The Official Implementation Of Iran's Nuclear Deal Is Days Away
DAVID GREENE, HOST:
Well suddenly, implementation day is upon us. This is the day that Iran will, in theory, complete everything it needs to do implement the nuclear deal it reached with world powers last July. And for Iran, this means the liftings of sanctions that have done a lot of damage to its economy. Let's turn to my colleague, who's been covering the story for - probably, it seems a very long time to him. NPR's Peter Kenyon, who joins us from Istanbul. Good morning, Peter.
PETER KENYON, BYLINE: Hi, David.
GREENE: So one of the major steps that Iran agreed to hear to cut back its nuclear program involved the reactor it was building at Arak, which can produce plutonium for an actual atomic weapon. What is the latest there?
KENYON: Well, we've had some conflicting statements on that coming out of Tehran. But Secretary of State John Kerry says he's heard directly from Iranian Foreign Minister Mohammad Javad Zarif that that reactor core has been pulled out. It'll be filled with cement, and that should just about eliminate the threat of a plutonium-fueled nuclear weapon. And that's because of something else that Kerry talked about, something that really hasn't got that much attention - the new inspection and monitoring powers to be had by the IAEA, the International Atomic Energy Agency. And here's a little bit of what Kerry says about that.
(SOUNDBITE OF ARCHIVED RECORDING)
JOHN KERRY: In the meantime, the IAEA will build up its capacity to inspect and know what Iran is doing and for 25 years, will be tracking every bit of uranium that is processed, from the mine, to mill, to the gas, to the yellow cake, to the centrifuge and into the waste.
KENYON: Now he got a little technical, but basically what he's saying is that the U.N. inspectors should be able to track every gram of uranium, the nuclear fuel, from the minute it's mined all the way through the enrichment process. The idea being that if they can track all the fuel from start to finish, even if there was an attempt to launch a covert Iranian nuclear weapons program, there wouldn't be any fuel for it.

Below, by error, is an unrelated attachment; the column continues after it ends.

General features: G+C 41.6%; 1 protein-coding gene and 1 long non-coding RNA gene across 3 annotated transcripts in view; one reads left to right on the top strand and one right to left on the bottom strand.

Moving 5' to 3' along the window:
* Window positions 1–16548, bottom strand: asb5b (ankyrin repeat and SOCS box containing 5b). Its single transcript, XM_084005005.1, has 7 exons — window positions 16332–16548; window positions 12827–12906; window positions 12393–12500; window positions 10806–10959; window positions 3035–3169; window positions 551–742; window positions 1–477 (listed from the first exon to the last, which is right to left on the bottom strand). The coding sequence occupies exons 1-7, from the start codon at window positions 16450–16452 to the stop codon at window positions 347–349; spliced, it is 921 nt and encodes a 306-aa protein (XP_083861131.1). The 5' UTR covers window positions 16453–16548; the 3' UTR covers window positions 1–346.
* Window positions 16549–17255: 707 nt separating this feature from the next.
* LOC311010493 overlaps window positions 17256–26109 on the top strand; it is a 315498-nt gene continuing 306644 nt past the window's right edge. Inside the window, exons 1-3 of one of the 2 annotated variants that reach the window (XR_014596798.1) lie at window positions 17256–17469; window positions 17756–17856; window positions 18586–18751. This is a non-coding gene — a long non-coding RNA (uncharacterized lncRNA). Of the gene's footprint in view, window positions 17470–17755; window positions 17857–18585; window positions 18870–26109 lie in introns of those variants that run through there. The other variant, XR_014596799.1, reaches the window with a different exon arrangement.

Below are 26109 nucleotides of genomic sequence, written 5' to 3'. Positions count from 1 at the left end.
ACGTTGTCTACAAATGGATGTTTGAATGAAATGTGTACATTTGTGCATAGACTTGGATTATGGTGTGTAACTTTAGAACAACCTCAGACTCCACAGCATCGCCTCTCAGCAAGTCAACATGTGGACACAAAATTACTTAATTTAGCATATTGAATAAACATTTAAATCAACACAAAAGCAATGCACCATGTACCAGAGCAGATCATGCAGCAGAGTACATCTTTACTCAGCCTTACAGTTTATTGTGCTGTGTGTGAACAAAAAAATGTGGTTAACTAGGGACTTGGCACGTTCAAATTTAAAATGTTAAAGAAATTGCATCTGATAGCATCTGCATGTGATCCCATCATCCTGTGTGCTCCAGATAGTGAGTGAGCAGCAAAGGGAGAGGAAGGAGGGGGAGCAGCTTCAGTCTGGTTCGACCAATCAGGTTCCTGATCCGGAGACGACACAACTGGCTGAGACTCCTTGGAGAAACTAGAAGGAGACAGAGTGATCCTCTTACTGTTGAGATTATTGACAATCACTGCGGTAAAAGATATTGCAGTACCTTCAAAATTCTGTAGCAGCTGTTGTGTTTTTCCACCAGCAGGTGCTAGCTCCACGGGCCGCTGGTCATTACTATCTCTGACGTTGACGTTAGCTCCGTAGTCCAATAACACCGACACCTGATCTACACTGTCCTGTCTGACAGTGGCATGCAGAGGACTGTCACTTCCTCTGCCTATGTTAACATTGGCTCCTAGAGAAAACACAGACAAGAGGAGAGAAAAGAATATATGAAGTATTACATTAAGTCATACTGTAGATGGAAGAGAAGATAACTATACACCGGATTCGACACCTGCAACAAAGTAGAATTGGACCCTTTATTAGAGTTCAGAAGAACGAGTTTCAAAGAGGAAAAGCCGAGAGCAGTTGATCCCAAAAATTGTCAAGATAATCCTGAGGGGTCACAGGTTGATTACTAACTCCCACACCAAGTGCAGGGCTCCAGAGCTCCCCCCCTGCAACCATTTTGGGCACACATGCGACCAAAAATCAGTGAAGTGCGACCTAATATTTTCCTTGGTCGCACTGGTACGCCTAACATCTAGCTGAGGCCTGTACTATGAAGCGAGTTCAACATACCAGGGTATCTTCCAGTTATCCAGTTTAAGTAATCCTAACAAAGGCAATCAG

GREENE: I suppose that long list there from Kerry, in a way responding to critics who have long said, you know, how are you actually going to make sure that Iran fulfills its end of the deal? Kerry basically is saying we've got it all covered.
KENYON: He is, and the critics are not satisfied with that explanation, of course, so we're going to hear this debate go on for some time.
GREENE: Well, for Iran, does implementation day actually mean an end of sanctions, or an end of some sanctions at least, and this massive influx of cash that they've been waiting for?
KENYON: It does. The EU, the U.S., others say they're ready to hold up their end of the bargain. Details are in short supply at the moment, but there are possibly 100 billion or more dollars in assets that are waiting to be unfrozen, and then officials in Tehran are really focused on these banking sanctions. All kinds of transactions have been blocked, and that's hit all sectors of the economy. On the other hand - critics, meanwhile, are going to be saying wait a minute. All this money and this reinvigorated Iran is going to make things much more volatile when we've already got these wars going in Iraq, Syria and Yemen.
GREENE: Wars going, and also - I mean, all the news recently of the tensions between Iran and Saudi Arabia. Given all of this turmoil in the region, is it significant that this deal actually appears that it might be implemented and go through?
KENYON: I think it is pretty significant. I mean, you can look at the spike in tensions between Iran and Saudi Arabia, perhaps, as Riyadh's effort to see if this might be derailed. It hasn't happened. There's going to be years of suspicion still to come. But take another example, the U.S. sailors detained in the Persian Gulf this week. They were freed in less than 24 hours. Would that have happened without the countless hours Kerry and Zarif had spent together not only talking, but making commitments that both countries have so far kept? I mean, that's a pretty important change.
GREENE: All right, NPR's Peter Kenyon speaking to us from Istanbul. Peter, thanks.
KENYON: Thanks, David.
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